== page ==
The tragedy of the New England hurricane of 1938 was not the loss of nearly 10,000 homes and business along the shore. It was the psychic destruction of summer for an entire generation. Virtually everyone that lived on or near the New England coast was traumatized by the loss of someone or something they loved. People who lived in homes their grandparents built and thought were safe and secure were killed, injured or saw their property destroyed.

Martha’s Vineyard was hit hard, but not with the full force of the storm. The sustained winds of the hurricane were clocked at 121 miles per hour with gusts of 186 miles per hour. The reason that land on Martha’s Vineyard was so cheap in the 1950s and early 1960s was in part due to the fact that the hurricane had destroyed a generation of summer people and not many wanted to live here.

Building code changes requiring that new homes on the Island be able to withstand 110 mile-per-hour winds only highlight the fact that many if not most homes on the Island really won’t stand up to real hurricane winds. What about a 20-foot hurricane surge? What has been created on Martha’s Vineyard by unrealistic zoning and building codes is certain destruction of not just buildings and boats, but of what the Island stands for and the community itself.

The people who built fishing camps on the beach knew they could be washed away. But their children forgot and expanded them to become cottages and eventually the cottages got sold and scrapped to become mansions.

In December of 2007 I met with Mark London, executive director of the Martha’s Vineyard Commission, and gave him a copy of Everett S. Allen’s book A Wind To Shake The World.

Everett Allen grew up on the Vineyard and wrote probably the best account of the 1938 New England hurricane. I had discussed with Mr. London the need for Island beach homes to be raised on poles to withstand a hurricane surge. At the same time Island codes prohibit such protective measures. For those who don’t have time to read the book there was a 10-minute film of the hurricane made back in 1938 called Shock Troops of Disaster that can be viewed on YouTube.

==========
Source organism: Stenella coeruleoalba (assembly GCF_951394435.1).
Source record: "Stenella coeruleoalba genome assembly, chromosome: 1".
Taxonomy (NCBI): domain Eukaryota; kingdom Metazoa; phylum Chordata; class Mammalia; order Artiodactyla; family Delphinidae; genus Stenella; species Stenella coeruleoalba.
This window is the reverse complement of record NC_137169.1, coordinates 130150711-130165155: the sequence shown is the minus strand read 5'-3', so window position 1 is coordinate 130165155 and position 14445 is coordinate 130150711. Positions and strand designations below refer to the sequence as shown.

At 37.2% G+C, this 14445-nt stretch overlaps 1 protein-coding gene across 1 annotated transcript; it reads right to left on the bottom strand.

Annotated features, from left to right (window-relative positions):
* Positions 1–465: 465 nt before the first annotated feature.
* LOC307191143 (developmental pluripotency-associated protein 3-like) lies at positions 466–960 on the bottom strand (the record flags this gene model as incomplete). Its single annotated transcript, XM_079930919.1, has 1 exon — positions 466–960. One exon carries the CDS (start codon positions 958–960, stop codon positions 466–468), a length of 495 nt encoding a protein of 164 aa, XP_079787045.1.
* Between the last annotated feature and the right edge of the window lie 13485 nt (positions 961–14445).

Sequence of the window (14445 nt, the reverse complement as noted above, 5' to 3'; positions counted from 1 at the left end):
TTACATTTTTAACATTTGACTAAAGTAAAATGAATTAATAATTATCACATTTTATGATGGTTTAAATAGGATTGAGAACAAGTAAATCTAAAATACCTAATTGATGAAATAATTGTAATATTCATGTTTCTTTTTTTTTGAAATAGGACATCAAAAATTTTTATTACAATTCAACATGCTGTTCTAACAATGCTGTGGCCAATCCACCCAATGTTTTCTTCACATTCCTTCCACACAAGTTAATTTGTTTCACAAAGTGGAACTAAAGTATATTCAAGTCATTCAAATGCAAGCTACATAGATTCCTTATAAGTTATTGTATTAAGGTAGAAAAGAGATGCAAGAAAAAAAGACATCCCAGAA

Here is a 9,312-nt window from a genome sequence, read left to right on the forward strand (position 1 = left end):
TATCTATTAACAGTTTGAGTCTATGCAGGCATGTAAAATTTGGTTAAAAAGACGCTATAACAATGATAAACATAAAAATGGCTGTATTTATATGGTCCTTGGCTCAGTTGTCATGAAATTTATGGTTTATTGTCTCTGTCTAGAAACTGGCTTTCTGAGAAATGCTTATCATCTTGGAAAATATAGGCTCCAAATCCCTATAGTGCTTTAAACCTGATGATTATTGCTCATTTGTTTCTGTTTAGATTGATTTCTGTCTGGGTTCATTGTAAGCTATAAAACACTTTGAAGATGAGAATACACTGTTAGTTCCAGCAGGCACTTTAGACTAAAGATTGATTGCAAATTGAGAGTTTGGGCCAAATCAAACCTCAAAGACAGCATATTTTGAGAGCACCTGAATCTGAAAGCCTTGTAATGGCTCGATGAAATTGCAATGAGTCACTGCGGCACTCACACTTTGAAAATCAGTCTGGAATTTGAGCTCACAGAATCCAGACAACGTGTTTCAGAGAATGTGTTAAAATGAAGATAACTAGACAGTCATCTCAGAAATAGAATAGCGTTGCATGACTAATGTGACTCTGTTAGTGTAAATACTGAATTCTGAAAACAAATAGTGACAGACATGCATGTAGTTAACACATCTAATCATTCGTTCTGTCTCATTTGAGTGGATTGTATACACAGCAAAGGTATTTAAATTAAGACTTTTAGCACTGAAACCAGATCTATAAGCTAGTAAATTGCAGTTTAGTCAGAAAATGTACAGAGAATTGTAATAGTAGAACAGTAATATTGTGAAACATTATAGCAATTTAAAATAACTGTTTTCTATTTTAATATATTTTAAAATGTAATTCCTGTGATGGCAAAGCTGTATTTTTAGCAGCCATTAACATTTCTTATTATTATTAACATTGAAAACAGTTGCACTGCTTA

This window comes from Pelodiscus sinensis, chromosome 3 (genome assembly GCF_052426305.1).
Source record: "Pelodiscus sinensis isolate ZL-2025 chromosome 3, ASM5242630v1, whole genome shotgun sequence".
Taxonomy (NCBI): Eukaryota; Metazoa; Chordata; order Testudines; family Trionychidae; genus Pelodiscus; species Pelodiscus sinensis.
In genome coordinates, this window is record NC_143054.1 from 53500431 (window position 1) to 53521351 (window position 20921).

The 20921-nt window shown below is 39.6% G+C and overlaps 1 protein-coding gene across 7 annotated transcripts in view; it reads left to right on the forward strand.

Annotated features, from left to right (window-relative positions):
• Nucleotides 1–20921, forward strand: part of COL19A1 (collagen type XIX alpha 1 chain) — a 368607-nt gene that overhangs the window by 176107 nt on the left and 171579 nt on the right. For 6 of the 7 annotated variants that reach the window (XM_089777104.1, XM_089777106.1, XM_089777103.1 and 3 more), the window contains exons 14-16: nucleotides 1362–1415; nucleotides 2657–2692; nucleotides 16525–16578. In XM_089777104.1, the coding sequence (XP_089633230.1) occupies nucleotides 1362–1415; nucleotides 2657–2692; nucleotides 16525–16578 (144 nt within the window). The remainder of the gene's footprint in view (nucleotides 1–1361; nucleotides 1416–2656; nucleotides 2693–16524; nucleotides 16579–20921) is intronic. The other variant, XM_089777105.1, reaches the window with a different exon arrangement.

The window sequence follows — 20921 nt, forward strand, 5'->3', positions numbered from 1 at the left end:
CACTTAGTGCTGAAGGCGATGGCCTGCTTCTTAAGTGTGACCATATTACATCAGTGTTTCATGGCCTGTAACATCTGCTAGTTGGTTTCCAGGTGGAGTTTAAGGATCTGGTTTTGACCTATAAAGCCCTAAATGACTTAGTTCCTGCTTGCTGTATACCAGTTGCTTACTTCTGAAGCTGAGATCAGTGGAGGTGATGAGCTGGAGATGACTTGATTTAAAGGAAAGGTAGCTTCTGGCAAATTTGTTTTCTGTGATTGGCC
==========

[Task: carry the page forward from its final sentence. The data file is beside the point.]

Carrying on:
The fact that the state building code requires new homes to withstand 110-mile-per-hour winds and insurance companies are refusing to insure coastal property against hurricanes should be a wake-up call. Instead of complaining about the rising cost of home construction, the debate should be how best to prepare the Island for a hurricane like the one in 1938.

It may be too late to save homes built near beaches but it is not too late to educate Island residents to the high risk of living so far out in the Atlantic ocean. There are a lot of relatively inexpensive things that can be done to reinforce existing Island homes against hurricane, but what is most needed is an Island hurricane plan itself.

If a hurricane hit in August or even September there likely would not be time for evacuation. The lack of preparedness on the Island is no one person’s fault. The same attitude exists in all of New England as did in New Orleans before Katrina. To me it’s a freak-out to learn that up until now building codes only required new homes on the Island to withstand 90 mile-per-hour winds. That is a gentle breeze in the history of Atlantic blows.

Stephen Jones lives in Salt Lake City and Chappaquiddick.